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Fathers and Sons

Fathers and Sons

Between 1992 and 1997, 17 young orphaned bull elephants were relocated to a park in Pilanesberg, South Africa. Their behaviour was extreme, destroying anything in their path including killing 40 white rhinoceros. Soon afterwards, six older bull elephants were relocated from Kruger National park and the out of control behaviour of the 17 young bulls ceased. Having the older bulls around kept the younger bulls in line. The old bulls were able to show the younger ones in no uncertain terms, how to be a male.

Enough said? Older men are critical at this time and ‘too busy’ does not cut it.

Steve Biddulph wrote his bestseller Manhood back in 1995 and since then it has sold 4 million copies in 15 languages. Interestingly, in the first year it was 90% women that purchased the book and in subsequent years more and more men bought the book. Many men have said they read it and then bought copies for their brothers and fathers. I am one of them. It is the women that we must thank for this, as in publishing terms if a book doesn’t move quickly from the outset then it is history!

I am not surprised at this statistic. Many of our programs for men and boys have a woman at the back delivering her menfolk through the door. Women seem to get the importance of the father son relationship and indeed the timing of it. There comes a certain time in the life of the boy, when mum needs to step-back and dad (and other older men) need to step-up. But how to do it is the question!

Not too many people argue with this, instinctively it makes sense to us. I recently interviewed Warren Entsch the federal Member for Leichardt. He has a fascinating story of quitting politics for a term so he could spend time with his 13 year old son. The promise had been made many years ago and he is a man of his word! This promise was born somewhat out of pain, as Warren has 2 older sons, one of which has been effected by the marital breakdown and the absence of his dad. I could hear the anguish in Warren’s voice as he stated that he got an ‘F’ on that report card.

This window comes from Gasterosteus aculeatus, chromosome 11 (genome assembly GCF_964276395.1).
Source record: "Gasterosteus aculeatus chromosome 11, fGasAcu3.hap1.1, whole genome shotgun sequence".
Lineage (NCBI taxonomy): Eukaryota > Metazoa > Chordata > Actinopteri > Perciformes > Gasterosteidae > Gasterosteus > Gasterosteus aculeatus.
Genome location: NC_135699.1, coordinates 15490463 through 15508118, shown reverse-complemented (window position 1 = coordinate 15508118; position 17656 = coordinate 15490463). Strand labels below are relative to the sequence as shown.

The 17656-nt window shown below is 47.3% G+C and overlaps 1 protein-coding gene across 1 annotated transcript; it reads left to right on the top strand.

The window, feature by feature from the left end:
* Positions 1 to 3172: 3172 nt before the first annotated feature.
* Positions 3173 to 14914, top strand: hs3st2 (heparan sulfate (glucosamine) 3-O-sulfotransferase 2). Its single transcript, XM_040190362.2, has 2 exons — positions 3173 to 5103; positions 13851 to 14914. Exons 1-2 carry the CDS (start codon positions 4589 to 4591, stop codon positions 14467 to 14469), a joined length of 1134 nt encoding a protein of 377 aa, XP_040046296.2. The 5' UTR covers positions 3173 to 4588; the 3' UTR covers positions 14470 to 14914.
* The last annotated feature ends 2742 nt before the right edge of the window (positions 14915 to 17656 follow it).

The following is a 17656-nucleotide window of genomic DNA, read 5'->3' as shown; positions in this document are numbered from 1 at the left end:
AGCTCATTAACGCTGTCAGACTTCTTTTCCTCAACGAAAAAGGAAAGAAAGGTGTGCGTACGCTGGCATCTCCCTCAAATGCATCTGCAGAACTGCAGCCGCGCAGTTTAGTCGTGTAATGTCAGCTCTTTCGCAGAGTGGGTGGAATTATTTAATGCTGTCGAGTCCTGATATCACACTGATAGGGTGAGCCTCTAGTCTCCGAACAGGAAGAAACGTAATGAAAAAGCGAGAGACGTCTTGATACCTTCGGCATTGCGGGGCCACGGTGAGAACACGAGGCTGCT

So what is it with Fathers? Why are they so crucial in the health and wellbeing of their sons? Why does it make such a big difference in the lives of many men? Steve Biddulph recalls that when he began his speaking tour of Australia, that there were men leaving earlier on in the night. Upon checking it out with the ushers at the back of the room, he discovered that the men leaving were in tears. The topic was fathers and the often problematic relationships.

Biddulph claims that 30% of men never knew their father, 30% have a strained relationship, 30% have a tolerant relationship that lacks depth, and only 10% have a great relationship.

In mythology, the boy goes to his father (often the king) and deeply wants him to see the king in him, he seeks a blessing…. and invariably ends up with a curse. This sets him off on a journey or a rite-of-passage. This is a journey out into the world, full of challenges, hopefully meeting a mentor and overcoming his inner demons and outer challenges, to return back to where he began and seeing it with fresh eyes. A coming home…

Unfortunately today many men just get stuck in the challenges of life without a good relationship with dad and few healthy mentors to support them. No return, no coming home, stuck forever in a life of challenge and desperation. Many men begin to look at this in their mid – thirties onwards. Robert Bly in his book Iron John says ‘have you ever seen the look on the face of the 35 year old man?’ It is in midlife where the journey begins for many men to take stock. They want to get back some of their natural joy for life, their passion, and stake claim to a healthier and more vibrant experience of living life as a man.